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Spinone Italiano


Spinone Italiano Facts

  • Group
  • Sporting
  • Affiliations
  • Height
  • 22" - 27"
  • Weight
  • 65-90 lbs.
  • Lifespan
  • 14 years | Add yours

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  • Exercise Requirement
  • High - This breed requires vigorous daily activity
  • Training Requirement
  • Average Training Time
  • Grooming Requirement
  • Difficult
  • Colors
    • White
    • White / Orange
    • White / Chestnut
  • Breed Characteristics
    • Adapted to city living
    • Good with children
    • Hunting heritage
    • Ok outdoors
    • Should sleep indoors

True Cost Of Ownership

Alternate Names

Italian Griffon ,Spinone, Italian spinone, spinoni Italiani (plural) .


The Spinone Italiano originated in the Piedmont region of Italy.

Date Of Origin

This breed developed in the middle ages. There is very little to suggest exactly when it was originally created.


The spinone Italiano is descended from an ancient hunting dog in the Piedmont region of Italy. Although the breed is considered to be one of the oldest griffon types, it is actually an old-type pointer. The spinone is valued for its great stamina and ability to work any terrain.
Some people familiar with the history of the breed claim that the Spinone descended from the now-extinct Spanish Pointer, whilst others claim that it was the ancient Russian Setter that is responsible for the breed we know today. An even more popular theory is that Greek traders brought coarse-haired setters to Italy during the height of the Roman empire, where the dogs were then crossed with various others and the modern Spinone eventually emerged.

The French claim that the Spinone has descended from crosses of several French pointing breeds, whilst the Italians believe the Spinone is the ancestor of the Wirehaired Pointing Griffon, the German Wirehaired Pointer, and the Pudelpointer. Any one of these claims could be true; perhaps several of them are correct.

During the Second World War, the Spinone became close to extinct. Both the war and the fact that Italian hunters had begun using other breeds (such as setters, pointers, and spaniels) in the hunt, whereas before it was primarily the Spinone. Many breeders had to resort to crossing the Spinone with other wire-haired breeds, such as the Boulet, Wirehaired Pointing Griffon and German Wirehaired Pointer.

The breed was not officially known as "Spinone" until the early nineteenth century. Before then, some areas knew the breed as the "Spinoso". The breed was named after an Italian thorn bush, the pino, which was a favorite hiding place for small game because for larger animals it was practically impenetrable. Only thick-skinned, coarse-haired animals could fight through the branches unharmed to locate the game. The Spinone was the breed most capable of doing so, and therefore the name was formed.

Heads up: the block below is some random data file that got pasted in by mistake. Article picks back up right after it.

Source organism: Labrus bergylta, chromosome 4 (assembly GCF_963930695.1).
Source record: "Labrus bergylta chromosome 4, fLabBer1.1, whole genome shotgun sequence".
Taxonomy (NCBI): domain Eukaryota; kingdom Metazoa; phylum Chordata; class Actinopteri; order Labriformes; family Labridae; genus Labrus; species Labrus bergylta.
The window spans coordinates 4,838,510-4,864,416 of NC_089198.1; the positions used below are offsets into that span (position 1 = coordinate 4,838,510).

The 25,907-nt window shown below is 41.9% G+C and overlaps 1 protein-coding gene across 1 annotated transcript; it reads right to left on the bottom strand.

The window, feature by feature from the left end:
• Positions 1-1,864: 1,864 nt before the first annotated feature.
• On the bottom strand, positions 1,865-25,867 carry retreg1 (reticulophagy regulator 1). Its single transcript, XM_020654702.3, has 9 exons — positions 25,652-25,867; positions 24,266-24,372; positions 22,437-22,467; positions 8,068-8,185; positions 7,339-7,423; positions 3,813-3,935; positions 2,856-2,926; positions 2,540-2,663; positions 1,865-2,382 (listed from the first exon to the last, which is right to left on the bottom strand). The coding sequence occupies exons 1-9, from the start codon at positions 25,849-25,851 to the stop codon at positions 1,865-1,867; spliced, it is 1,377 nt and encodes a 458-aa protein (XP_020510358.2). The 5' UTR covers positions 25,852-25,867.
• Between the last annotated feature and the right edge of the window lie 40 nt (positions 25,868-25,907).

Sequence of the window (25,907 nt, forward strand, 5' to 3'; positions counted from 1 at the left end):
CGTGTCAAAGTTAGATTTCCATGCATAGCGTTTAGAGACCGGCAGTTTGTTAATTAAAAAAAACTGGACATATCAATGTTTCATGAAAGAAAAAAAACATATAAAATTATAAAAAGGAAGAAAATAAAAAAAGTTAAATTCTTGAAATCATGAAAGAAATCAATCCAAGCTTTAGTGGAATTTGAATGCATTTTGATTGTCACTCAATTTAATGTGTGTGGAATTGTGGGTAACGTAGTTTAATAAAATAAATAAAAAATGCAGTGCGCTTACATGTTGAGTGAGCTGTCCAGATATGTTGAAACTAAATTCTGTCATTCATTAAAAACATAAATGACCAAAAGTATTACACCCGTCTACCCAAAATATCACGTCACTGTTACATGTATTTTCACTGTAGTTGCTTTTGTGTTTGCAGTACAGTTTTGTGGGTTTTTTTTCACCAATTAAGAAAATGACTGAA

This is a large, muscular, and sturdy dog. It has a large head and square muzzle with yellow brown eyes, a large nose that ranges from flesh to brown and triangular, long drop ears. The chest is deep and broad. The harsh coat is medium length on the body but longer on the face, forming a beard, mustache, and eyebrows. It may be solid white, white and orange, orange roan with or without markings, white with brown markings, or brown roan, with or without brown markings. The tail is docked and carried horizontally or down.


The spinone Italiano is enthusiastic and playful with a gentle, calm demeanor. It can be obstinate and is often wary of strangers and in new situations. It is hardworking and tends to be vocal. It is said that no one has ever been bitten by a spinone.


Popular with both commoners and nobility in the 1700's, it was used for all types of hunting until the French revolution. After a long decline it returned to vogue at the end of the nineteenth century, and its popularity is still high. Due to its robustness and ability to work in water for long periods of time without becoming ill, it makes the perfect modern day hunter. After hunting season has ended this breed also makes an excellent companion dog, since it is tranquil, clean and polite.

Health Concerns

Cerebellar ataxia, eye problems, hip dysplasia, malocclusion of the teeth, visceral leishmaniasis.

Additional Information

This dog requires an active family in a rural or suburban environment.

Show Sources & Contributors +


The Howell Book Of Dogs

Publisher: Wiley Publishing Inc, 2007

Website: http://www.wiley.com/WileyCDA/

Author: Liz Palika

Dog Bible

Publisher: BowTie Press, 2005

Website: http://www.bowtiepress.com/bowtie/

Authors: Kristin Meuh-Roe, Jarelle S. Stein

Simon & Schusters Guide to Dogs

Publisher: Simon & Schuster inc, 1980

Website: http://www.simonandschuster.com

Author: Elizabeth Meriwether Schuler

The New Encyclopedia of the Dog

Publisher: Dorling Kindersley Publishing, 2000

Website: http://www.dk.com

Author: Bruce Fogle


Publisher: WikiMedia Foundation, On Going

Website: http://en.wikipedia.org/

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